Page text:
Wednesday, November 10, 2010

Rustic Bread At Home

For the past few days I've been experimenting making bread at home.  My goal was to find something that came close to the flavor of Sullivan Street Bakerys Integrale Bread.  I find this to be one of the tastiest breads they make and it's wonderful with cheese & wine as well as eggs & bacon.  Recently I noticed the flavor and texture of their Integrale Bread changed and so I'm on a quest to try and make some at home. Considering the facts:  I don't know what types or brands of four they're using. I chose flours I could easily find in the supermarket, Whole Foods and my local Italian food store.

I started using Jim Lahey's No Knead Bread.  Don't get turned off by the photo they posted on the website even though it's pretty gross looking.  Yours will look infinitely better ~ mine definitely did and I substituted the yeast for my sourdough starter. I also found this wonderful website Turn Table Kitchen .

The recipe adapted from Turn Table Kitchen
Jim Lahey’s Pane Integrale recipe adapted from:
My Bread by Jim Lahey 
makes 1 loaf of bread
2 1/4 cups of bread flour (You can also use a combination of 00 and all purpose which I did)
3/4 cup of white whole wheat flour (Rye Flour can also be used)
1 1/4 teaspoons of salt
1/2 teaspoon of active dry yeast (I substituted 1 teaspoon of fresh yeast)
1 1/3 cup of cool water (around 60 degrees F)
cornmeal, for dusting - (I omitted this but it will help get the dough off the towel)
a 4 1/2 – 5 1/2 quart dutch oven (with a lid)
1. Combine the flours, yeast and salt in a medium bowl. Pour in the water and use your hands to mix the ingredients until you have a very wet, very sticky dough (about 30 seconds).
2. Cover the bowl with plastic wrap and let the bowl sit at room temperature, in a draft-free spot for 12-18 hours (until the dough is more than doubled and is covered with bubbles).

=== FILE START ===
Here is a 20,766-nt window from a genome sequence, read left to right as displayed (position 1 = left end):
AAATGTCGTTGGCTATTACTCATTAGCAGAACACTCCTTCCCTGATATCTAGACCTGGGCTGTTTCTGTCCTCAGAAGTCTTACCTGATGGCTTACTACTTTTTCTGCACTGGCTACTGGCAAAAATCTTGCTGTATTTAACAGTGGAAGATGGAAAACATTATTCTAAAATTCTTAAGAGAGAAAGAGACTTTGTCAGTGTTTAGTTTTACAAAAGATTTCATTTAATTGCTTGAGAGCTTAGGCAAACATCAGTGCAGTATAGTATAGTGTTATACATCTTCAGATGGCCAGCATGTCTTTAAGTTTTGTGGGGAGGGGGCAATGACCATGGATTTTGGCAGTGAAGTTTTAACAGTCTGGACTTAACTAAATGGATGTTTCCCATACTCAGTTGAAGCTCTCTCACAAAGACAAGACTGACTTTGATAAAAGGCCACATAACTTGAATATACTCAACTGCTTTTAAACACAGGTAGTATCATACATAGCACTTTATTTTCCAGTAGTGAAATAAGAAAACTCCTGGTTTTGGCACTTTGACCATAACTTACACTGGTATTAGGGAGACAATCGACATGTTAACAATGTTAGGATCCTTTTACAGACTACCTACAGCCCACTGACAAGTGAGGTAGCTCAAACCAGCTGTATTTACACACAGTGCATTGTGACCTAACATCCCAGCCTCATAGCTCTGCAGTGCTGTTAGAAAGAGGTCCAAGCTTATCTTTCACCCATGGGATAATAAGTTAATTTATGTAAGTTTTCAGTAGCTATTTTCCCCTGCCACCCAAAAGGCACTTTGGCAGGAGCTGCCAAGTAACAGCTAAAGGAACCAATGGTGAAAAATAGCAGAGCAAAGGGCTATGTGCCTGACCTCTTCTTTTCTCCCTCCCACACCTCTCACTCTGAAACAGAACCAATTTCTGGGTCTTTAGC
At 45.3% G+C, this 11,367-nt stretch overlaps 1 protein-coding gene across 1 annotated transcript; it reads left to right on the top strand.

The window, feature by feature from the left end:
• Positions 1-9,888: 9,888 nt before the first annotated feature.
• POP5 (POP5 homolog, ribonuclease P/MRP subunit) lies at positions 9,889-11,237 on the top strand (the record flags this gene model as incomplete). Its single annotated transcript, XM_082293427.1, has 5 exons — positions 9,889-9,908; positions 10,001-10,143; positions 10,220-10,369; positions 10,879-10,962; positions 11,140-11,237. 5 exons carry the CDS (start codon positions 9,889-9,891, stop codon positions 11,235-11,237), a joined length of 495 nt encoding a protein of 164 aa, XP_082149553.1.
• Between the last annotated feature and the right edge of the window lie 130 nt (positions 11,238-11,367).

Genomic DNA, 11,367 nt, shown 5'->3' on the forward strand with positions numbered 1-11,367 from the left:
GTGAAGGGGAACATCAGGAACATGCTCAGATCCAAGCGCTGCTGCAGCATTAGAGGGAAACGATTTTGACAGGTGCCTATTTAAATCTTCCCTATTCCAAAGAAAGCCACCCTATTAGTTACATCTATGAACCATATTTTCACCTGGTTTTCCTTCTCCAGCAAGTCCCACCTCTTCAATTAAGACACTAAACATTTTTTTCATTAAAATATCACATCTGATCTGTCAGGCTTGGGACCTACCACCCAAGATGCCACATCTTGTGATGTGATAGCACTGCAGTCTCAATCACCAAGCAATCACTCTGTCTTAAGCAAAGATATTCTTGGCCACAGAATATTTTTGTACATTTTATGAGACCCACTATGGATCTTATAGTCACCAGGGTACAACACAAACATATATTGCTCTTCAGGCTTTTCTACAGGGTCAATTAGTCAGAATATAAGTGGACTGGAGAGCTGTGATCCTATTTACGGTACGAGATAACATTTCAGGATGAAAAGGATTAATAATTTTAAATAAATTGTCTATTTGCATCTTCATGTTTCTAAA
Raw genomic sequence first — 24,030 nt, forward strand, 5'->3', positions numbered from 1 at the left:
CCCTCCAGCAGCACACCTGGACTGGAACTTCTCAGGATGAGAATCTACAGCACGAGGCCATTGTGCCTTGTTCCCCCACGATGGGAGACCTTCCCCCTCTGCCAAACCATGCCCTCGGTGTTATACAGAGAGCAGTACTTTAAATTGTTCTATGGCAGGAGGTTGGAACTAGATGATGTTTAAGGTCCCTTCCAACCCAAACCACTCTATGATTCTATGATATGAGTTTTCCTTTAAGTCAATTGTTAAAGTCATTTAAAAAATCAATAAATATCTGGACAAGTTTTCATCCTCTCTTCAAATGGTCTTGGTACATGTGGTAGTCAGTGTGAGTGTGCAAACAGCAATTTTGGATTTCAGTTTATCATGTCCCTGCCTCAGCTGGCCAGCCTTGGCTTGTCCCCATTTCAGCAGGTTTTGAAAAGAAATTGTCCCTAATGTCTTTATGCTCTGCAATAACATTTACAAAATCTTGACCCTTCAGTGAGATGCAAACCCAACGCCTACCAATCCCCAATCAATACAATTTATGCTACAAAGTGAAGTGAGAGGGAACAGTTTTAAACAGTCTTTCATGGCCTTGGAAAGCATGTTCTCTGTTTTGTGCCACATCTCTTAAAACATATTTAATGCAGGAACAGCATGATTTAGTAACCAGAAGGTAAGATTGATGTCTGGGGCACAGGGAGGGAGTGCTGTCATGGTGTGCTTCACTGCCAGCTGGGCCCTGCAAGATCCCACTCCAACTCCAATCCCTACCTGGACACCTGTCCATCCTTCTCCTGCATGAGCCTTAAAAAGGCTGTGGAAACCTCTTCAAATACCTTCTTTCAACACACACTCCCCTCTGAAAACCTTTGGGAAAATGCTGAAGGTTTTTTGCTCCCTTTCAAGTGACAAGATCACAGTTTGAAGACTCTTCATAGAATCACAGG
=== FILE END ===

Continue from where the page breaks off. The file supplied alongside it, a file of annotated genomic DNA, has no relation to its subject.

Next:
3. Dust a work surface with flour and scrape the dough out of the bowl with a spatula. Flour your hands a bit and fold the edges of the dough towards each other just a few times (until the dough is round).
4. Dust a tea towl with cornmeal and place the dough gently inside. Wrap the towl loosely around the dough (make sure the edges are free at the top, allowing the dough to expand inside). Let rise for another 1-2 hours at room temperature. You’ll know the dough is ready if you poke your finger in the dough and it does not spring back.
5. Preheat the oven to 475 degrees F and place the dutch oven (with the lid on) inside the oven for about 30 minutes, as the oven preheats.
6. Carefully take the pot out of the oven. Unfold the tea towl and nudge the dough into the pot, seam side up. Cover the pot and bake for 30 minutes.
7. After 30 minutes, remove the lid from the pot and continue baking for 15- 30 minutes more (until the crust is nicely browned–but not blackened–and some cracks develop at the top).
8. Remove from the oven and carefully take the bread out of the pot and place on a cooling rack. Wait to eat until cooled (this will allow the inside to firm up).

Have Fun & Enjoy!

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